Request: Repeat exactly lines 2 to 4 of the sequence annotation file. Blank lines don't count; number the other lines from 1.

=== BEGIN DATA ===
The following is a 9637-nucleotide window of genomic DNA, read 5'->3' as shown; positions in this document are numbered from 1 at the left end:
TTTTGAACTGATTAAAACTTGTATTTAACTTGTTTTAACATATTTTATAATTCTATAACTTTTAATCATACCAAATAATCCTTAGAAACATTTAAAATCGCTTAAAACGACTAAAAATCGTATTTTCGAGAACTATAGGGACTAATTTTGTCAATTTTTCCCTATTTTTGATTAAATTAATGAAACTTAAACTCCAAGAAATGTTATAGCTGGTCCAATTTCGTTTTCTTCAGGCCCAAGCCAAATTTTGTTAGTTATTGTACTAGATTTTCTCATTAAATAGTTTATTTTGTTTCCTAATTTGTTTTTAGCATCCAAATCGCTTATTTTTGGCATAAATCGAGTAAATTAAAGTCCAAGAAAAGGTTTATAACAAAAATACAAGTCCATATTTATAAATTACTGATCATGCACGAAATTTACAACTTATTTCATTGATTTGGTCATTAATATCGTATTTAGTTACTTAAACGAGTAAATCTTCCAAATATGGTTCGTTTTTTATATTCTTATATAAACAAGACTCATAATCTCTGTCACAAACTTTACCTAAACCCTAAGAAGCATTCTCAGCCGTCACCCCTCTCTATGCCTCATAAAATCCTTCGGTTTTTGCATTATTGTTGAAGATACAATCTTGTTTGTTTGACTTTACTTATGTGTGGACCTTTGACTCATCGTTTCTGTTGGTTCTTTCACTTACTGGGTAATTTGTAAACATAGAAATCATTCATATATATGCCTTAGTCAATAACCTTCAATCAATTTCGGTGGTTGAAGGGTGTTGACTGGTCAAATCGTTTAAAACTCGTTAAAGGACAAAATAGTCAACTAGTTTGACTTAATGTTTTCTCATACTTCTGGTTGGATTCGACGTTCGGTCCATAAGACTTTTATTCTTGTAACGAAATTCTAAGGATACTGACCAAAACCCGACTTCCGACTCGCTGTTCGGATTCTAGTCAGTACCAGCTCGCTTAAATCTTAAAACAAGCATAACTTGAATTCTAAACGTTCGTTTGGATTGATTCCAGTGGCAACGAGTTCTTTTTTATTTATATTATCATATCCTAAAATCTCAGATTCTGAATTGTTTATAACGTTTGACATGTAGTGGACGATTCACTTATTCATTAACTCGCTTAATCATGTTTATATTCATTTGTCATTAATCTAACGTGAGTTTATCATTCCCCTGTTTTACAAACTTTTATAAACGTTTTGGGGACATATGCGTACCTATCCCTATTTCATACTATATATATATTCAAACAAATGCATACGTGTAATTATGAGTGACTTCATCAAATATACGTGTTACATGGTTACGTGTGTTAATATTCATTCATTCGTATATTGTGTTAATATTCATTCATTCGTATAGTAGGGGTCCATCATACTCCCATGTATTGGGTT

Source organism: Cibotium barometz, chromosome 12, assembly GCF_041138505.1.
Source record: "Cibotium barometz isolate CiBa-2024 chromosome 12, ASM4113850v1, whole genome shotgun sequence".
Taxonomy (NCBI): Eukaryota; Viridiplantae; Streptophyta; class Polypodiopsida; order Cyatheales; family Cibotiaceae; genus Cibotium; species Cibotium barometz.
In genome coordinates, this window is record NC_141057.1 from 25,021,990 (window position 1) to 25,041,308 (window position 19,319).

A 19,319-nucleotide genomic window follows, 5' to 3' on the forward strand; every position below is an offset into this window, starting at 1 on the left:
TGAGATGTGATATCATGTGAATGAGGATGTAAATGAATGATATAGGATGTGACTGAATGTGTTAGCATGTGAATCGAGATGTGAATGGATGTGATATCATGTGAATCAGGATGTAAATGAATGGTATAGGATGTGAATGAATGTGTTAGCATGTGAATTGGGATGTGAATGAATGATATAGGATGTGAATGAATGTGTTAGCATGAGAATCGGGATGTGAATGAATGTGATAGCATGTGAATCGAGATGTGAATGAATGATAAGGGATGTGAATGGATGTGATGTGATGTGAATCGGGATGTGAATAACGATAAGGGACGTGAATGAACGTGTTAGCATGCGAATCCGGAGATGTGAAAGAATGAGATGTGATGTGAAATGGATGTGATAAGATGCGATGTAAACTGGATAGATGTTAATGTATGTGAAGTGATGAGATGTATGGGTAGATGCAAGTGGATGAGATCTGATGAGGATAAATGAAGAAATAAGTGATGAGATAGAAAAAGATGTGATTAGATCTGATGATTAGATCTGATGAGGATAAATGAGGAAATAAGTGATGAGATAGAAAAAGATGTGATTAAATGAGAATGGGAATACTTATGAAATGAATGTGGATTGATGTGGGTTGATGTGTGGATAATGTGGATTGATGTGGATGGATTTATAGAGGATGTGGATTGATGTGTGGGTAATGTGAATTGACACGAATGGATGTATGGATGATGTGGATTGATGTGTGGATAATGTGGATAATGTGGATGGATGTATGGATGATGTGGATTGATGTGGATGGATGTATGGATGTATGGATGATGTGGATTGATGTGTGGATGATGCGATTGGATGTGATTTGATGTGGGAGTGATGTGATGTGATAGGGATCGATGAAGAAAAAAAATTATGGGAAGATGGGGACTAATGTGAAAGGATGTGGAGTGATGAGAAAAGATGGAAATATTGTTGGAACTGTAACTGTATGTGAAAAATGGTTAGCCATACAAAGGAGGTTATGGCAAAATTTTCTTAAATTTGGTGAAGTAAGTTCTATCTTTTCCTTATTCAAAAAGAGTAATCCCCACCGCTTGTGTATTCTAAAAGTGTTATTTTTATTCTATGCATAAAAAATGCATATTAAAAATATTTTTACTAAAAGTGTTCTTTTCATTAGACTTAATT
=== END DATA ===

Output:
TTTTGAACTGATTAAAACTTGTATTTAACTTGTTTTAACATATTTTATAATTCTATAACTTTTAATCATACCAAATAATCCTTAGAAACATTTAAAATCGCTTAAAACGACTAAAAATCGTATTTTCGAGAACTATAGGGACTAATTTTGTCAATTTTTCCCTATTTTTGATTAAATTAATGAAACTTAAACTCCAAGAAATGTTATAGCTGGTCCAATTTCGTTTTCTTCAGGCCCAAGCCAAATTTTGTTAGTTATTGTACTAGATTTTCTCATTAAATAGTTTATTTTGTTTCCTAATTTGTTTTTAGCATCCAAATCGCTTATTTTTGGCATAAATCGAGTAAATTAAAGTCCAAGAAAAGGTTTATAACAAAAATACAAGTCCATATTTATAAATTACTGATCATGCACGAAATTTACAACTTATTTCATTGATTTGGTCATTAATATCGTATTTAGTTACTTAAACGAGTAAATCTTCCAAATATGGTTCGTTTTTTATATTCTTATATAAACAAGACTCATAATCTCTGTCACAAACTTTACCTAAACCCTAAGAAGCATTCTCAGCCGTCACCCCTCTCTATGCCTCATAAAATCCTTCGGTTTTTGCATTATTGTTGAAGATACAATCTTGTTTGTTTGACTTTACTTATGTGTGGACCTTTGACTCATCGTTTCTGTTGGTTCTTTCACTTACTGGGTAATTTGTAAACATAGAAATCATTCATATATATGCCTTAGTCAATAACCTTCAATCAATTTCGGTGGTTGAAGGGTGTTGACTGGTCAAATCGTTTAAAACTCGTTAAAGGACAAAATAGTCAACTAGTTTGACTTAATGTTTTCTCATACTTCTGGTTGGATTCGACGTTCGGTCCATAAGACTTTTATTCTTGTAACGAAATTCTAAGGATACTGACCAAAACCCGACTTCCGACTCGCTGTTCGGATTCTAGTCAGTACCAGCTCGCTTAAATCTTAAAACAAGCATAACTTGAATTCTAAACGTTCGTTTGGATTGATTCCAGTGGCAACGAGTTCTTTTTTATTTATATTATCATATCCTAAAATCTCAGATTCTGAATTGTTTATAACGTTTGACATGTAGTGGACGATTCACTTATTCATTAACTCGCTTAATCATGTTTATATTCATTTGTCATTAATCTAACGTGAGTTTATCATTCCCCTGTTTTACAAACTTTTATAAACGTTTTGGGGACATATGCGTACCTATCCCTATTTCATACTATATATATATTCAAACAAATGCATACGTGTAATTATGAGTGACTTCATCAAATATACGTGTTACATGGTTACGTGTGTTAATATTCATTCATTCGTATATTGTGTTAATATTCATTCATTCGTATAGTAGGGGTCCATCATACTCCCATGTATTGGGTT

Source organism: Cibotium barometz, chromosome 12, assembly GCF_041138505.1.
Source record: "Cibotium barometz isolate CiBa-2024 chromosome 12, ASM4113850v1, whole genome shotgun sequence".